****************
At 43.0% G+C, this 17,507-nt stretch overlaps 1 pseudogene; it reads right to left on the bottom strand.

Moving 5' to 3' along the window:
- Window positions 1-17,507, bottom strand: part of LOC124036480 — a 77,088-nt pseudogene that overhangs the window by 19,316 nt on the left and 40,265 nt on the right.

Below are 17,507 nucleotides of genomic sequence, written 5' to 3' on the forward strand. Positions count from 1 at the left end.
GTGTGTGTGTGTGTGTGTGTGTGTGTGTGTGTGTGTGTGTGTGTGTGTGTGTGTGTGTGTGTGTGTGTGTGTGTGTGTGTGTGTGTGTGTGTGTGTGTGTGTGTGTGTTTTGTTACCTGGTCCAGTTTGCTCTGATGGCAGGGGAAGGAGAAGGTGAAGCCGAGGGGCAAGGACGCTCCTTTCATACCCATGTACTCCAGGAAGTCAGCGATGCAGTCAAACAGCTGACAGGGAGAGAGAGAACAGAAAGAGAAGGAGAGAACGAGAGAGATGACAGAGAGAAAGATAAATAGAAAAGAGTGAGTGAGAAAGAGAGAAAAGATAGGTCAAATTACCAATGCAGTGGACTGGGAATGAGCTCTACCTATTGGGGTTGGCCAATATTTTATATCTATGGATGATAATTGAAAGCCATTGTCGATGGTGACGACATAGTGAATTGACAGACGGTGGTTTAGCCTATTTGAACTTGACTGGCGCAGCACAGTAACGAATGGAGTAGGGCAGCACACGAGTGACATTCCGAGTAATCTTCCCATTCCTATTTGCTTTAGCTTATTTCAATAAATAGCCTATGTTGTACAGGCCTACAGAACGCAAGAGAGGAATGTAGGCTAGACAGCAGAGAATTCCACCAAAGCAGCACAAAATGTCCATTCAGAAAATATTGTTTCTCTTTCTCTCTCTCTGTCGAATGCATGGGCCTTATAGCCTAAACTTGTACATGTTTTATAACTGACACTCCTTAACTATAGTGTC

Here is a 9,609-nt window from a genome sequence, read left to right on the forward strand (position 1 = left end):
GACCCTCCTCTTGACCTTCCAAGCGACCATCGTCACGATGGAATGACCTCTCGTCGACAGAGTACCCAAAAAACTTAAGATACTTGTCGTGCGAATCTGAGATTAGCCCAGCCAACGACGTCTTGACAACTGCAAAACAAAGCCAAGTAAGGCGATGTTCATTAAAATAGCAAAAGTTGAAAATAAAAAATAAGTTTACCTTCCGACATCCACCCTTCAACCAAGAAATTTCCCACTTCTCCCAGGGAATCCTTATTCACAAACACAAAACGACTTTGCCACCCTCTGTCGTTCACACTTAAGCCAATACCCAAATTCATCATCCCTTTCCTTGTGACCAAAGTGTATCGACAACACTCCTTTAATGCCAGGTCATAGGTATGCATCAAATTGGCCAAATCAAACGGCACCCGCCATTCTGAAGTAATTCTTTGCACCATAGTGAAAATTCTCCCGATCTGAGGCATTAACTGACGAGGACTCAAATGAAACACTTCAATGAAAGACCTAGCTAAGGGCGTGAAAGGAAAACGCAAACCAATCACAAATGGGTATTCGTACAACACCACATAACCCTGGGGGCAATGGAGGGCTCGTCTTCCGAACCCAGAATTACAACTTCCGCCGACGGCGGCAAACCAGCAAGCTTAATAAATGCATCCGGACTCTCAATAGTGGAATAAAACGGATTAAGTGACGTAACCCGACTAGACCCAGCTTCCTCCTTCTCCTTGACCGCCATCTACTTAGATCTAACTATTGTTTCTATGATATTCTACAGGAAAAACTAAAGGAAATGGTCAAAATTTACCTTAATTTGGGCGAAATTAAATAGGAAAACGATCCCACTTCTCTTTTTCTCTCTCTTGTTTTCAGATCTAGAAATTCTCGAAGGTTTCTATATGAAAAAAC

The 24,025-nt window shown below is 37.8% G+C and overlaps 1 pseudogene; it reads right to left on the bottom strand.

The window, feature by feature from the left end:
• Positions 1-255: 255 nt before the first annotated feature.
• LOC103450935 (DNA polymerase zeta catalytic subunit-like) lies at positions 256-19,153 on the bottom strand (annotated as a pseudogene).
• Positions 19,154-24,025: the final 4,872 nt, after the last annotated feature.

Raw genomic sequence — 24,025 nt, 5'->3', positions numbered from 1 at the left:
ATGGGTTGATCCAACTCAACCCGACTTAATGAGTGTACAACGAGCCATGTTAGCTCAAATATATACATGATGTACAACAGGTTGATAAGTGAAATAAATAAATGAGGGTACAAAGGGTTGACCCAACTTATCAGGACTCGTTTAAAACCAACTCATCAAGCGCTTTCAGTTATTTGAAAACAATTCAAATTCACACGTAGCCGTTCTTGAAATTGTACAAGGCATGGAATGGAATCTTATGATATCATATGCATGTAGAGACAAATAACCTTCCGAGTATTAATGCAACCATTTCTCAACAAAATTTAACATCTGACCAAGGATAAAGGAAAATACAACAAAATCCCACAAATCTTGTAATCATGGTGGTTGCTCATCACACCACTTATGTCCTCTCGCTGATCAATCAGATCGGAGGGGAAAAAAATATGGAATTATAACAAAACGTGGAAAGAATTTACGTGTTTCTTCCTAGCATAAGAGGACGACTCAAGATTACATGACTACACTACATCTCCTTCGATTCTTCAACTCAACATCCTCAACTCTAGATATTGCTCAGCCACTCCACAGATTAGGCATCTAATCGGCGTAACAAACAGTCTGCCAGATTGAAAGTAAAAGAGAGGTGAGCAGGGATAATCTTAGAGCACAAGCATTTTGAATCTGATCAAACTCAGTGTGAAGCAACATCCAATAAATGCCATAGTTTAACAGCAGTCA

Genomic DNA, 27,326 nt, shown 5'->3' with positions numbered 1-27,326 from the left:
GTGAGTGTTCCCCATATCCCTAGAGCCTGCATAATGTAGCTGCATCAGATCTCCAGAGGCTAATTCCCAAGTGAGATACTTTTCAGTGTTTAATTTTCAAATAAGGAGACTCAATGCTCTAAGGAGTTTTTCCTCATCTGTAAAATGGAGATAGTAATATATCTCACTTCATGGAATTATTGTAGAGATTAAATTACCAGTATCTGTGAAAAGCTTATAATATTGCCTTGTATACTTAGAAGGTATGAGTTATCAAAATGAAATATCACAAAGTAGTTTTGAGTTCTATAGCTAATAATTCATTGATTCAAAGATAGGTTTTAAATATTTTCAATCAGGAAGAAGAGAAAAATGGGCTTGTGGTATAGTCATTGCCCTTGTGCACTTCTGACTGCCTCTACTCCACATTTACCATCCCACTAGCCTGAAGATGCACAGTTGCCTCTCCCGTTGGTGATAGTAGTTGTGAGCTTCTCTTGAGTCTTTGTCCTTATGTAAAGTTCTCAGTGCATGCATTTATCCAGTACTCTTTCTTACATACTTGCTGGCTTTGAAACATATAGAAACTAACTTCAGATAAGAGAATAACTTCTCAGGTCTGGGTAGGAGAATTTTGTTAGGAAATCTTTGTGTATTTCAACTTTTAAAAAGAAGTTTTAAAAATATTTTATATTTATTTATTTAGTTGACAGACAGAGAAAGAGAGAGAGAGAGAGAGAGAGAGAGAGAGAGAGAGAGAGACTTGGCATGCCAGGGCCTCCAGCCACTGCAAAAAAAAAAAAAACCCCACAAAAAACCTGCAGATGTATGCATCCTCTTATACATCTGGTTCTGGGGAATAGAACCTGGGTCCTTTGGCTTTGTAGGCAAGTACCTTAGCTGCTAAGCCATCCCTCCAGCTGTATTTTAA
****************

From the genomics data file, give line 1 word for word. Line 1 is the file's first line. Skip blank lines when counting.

At 43.0% G+C, this 17,507-nt stretch overlaps 1 pseudogene; it reads right to left on the bottom strand.